SKUNK ANANSIE + GEN AND THE DEGENERATES + HOLOCENE @ THE BRIGHTON DOME, BRIGHTON 9TH APRIL 2022
It’s rare for a band to be able to unite fans across age lines when we live so insularly amongst our own generations. Artists get labelled a Gen Z act or a Gen X act, and after a while, the prophecy fulfils itself. So to see punks old and new, some heading into their first mosh pit while others headbang through their hundredth, all gathered to celebrate one of British heavy music’s best-loved acts of the last thirty years, is a wonderful sight.
Whether they’d seen Skunk Anansie more times than they can count, or they were catching them for the first time after growing up hearing their unique “amalgam of heavy metal and Black feminist rage”, the crowd awaited the band’s arrival with the same eagerness. After all, due to COVID, this tour in honour of Skunk Anansie’s 25th anniversary has been three years in the making – all the more time for us to get excited. Anticipation buzzed through the Brighton Dome, and the chosen support bands fed off it brilliantly.
First up was Holocene. It’s very cliché to compare any heavy two-piece playing in Brighton to Royal Blood, so I’ll spare you the comparison, especially because their alt-rock fronted by a voice of barely restrained angst has a lot more in common with acts like Alanis Morrissette. The band proved themselves capable of filling the room with their soulful, bluesy sound, particularly when it came to their more recent releases. Tracks like the arresting waltz ‘Fossils‘ and ‘Delicate Way To Die‘, a tangled blues-rock banger that contorted a nursery rhyme structure into a delightfully ominous opening, packed a far stronger punch than they do on record.
Holocene were loud, but they weren’t loud enough to mask murmurs of support from a crowd who largely hadn’t heard them before but liked what they were hearing. There was an intriguing level of substance to their lyrics, creating a good amount of dramatic tension to propel even their slower tracks. Sure, their ‘Heads Will Roll‘ cover was a little muted, lacking the half-sung half-screeched vocals that make the original so easy to sing along to, but who’s gonna say no to a ‘Heads Will Roll‘ cover? Absolutely no-one.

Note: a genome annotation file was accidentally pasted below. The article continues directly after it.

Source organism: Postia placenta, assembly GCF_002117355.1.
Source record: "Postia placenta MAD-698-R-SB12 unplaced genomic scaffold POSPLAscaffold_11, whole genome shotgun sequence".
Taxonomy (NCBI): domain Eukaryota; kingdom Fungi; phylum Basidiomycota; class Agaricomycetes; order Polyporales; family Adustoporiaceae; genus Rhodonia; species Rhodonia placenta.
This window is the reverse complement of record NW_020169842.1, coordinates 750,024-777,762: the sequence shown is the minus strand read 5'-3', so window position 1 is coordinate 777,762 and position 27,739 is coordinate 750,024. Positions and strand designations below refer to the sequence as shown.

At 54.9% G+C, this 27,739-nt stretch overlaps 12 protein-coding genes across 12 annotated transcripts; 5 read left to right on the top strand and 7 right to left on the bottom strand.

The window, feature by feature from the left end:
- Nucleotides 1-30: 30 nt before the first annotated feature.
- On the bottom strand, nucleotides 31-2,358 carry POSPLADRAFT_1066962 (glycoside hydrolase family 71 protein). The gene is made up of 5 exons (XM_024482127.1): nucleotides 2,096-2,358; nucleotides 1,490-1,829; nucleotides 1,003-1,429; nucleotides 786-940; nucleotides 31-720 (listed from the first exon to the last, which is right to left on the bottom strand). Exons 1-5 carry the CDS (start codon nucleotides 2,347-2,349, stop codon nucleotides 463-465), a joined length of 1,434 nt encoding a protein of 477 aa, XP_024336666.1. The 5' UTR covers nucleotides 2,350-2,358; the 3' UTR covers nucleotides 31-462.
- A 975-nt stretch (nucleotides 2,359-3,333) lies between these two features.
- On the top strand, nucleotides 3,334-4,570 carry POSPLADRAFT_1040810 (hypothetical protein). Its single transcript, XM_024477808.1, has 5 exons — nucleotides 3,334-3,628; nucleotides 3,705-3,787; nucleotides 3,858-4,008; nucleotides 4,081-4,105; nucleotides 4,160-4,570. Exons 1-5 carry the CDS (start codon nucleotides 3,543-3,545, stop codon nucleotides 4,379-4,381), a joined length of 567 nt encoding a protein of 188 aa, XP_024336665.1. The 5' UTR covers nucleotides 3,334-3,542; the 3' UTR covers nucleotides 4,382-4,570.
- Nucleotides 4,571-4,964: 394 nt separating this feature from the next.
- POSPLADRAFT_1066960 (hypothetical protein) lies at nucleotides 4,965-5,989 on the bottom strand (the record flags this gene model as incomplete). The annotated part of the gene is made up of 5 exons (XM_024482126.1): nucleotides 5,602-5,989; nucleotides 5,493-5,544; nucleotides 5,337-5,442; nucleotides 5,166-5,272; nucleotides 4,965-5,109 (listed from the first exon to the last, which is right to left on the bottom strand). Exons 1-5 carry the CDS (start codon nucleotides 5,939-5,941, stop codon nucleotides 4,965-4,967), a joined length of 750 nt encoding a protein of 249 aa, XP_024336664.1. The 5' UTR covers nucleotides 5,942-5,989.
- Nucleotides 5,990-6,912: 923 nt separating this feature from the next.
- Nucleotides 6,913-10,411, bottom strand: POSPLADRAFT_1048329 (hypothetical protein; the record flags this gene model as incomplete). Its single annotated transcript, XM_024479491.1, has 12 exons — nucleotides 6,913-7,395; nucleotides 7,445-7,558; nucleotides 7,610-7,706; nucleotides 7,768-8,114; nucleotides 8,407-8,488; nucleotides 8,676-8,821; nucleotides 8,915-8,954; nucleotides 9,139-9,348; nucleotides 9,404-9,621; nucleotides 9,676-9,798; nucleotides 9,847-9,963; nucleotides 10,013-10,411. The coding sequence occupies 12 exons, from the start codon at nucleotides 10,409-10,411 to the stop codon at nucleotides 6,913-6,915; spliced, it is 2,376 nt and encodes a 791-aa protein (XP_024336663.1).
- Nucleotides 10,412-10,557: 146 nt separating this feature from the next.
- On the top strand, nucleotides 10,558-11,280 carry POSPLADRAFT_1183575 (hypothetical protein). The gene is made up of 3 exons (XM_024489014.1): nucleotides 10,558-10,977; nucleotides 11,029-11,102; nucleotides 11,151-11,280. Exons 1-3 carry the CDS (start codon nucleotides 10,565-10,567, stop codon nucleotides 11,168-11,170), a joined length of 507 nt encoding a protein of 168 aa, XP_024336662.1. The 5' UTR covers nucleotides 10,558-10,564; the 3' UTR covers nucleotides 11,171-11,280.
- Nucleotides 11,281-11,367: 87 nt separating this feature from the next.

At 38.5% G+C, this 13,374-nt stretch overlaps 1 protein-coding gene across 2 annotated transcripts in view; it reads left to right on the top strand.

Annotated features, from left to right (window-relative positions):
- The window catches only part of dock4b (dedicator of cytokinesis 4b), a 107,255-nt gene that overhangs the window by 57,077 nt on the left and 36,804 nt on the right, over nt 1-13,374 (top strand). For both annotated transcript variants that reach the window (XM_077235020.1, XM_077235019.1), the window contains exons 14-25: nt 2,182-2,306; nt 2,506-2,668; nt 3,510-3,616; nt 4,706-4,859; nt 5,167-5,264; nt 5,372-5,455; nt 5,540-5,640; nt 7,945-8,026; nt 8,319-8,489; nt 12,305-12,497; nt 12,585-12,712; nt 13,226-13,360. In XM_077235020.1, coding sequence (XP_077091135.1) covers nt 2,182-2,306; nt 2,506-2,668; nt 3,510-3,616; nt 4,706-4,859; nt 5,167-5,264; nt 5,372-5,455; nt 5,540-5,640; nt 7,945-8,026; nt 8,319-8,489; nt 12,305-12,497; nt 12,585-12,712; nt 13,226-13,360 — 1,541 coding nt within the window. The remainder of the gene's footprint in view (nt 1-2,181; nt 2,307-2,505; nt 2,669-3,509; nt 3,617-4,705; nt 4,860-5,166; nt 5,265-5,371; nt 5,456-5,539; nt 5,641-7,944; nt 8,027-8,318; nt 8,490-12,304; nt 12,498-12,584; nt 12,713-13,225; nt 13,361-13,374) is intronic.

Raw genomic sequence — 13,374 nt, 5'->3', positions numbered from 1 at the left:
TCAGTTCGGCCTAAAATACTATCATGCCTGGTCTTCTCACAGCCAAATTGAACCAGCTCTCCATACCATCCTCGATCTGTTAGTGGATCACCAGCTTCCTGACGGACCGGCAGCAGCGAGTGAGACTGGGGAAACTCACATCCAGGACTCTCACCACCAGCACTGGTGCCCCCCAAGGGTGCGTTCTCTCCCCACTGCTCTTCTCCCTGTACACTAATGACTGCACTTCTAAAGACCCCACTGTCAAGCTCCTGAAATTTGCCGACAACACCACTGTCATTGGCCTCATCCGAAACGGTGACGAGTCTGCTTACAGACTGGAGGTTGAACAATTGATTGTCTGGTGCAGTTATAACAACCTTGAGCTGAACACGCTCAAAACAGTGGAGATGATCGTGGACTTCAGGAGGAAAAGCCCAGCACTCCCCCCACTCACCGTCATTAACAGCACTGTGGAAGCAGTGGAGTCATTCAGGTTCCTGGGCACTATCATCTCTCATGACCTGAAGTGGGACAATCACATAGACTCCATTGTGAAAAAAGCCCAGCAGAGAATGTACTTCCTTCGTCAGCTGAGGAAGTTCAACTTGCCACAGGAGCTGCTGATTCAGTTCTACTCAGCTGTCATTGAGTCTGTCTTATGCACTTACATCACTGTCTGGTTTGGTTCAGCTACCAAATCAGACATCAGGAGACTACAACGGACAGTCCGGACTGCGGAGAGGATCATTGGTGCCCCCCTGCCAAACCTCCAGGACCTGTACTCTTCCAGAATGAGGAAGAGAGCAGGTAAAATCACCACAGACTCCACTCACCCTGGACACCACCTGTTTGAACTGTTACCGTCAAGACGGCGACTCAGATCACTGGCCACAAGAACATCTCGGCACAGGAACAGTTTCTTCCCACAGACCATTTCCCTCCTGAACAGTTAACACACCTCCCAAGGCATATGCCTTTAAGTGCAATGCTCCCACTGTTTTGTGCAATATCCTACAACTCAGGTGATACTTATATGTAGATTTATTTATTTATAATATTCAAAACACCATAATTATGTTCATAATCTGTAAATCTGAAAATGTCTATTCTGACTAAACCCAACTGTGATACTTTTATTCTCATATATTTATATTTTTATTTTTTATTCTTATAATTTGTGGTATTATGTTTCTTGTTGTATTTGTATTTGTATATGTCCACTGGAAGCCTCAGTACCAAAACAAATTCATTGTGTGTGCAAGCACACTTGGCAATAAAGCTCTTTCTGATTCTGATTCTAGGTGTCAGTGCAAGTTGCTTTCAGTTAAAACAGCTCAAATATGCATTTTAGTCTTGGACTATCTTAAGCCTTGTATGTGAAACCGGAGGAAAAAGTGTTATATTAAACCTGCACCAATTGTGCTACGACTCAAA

GEN AND THE DEGENERATES
Liverpool’s Gen and The Degenerates followed this up with an entrance as dramatic as their glam rock influences. Their debut single ‘Underwear‘ opened their set in style, as trailblazing vocalist Gen put their low sultry voice into an ode to gender non-conformity. Nothing will rally a diverse audience quite like a band performing with the confidence of all the hair metal greats and asking, “gender’s a performance: are you selling out the show?”
Throughout the set, Gen is a breathless whirlwind of sardonically feminine chaos, marching across the plinth laid out at the front of the stage with a don’t-fuck-with-me attitude to accompany the snarling fuzziness of their bluesy guitar backing.
Appropriately, their song ‘Famous‘ matched this energy with true rockstar swagger, including from the rest of the Degenerates. By the final track, ‘You’re your Pedestals’, the duelling guitarists Sean and Jacob were headbanging along with the crowd as they shredded away at guitars revved up like F1 engines. Gen and The Degenerates are far from style over substance, though. Amidst the hard-rocking glory of their set, though, the gravity of topics like gender identity and abuse within the music industry ring out through their committed performance. The conclusion of ‘Girl God Gun‘, for example, is an acapella ending that makes this declaration of pride in non-binary identity a strangely vulnerable act.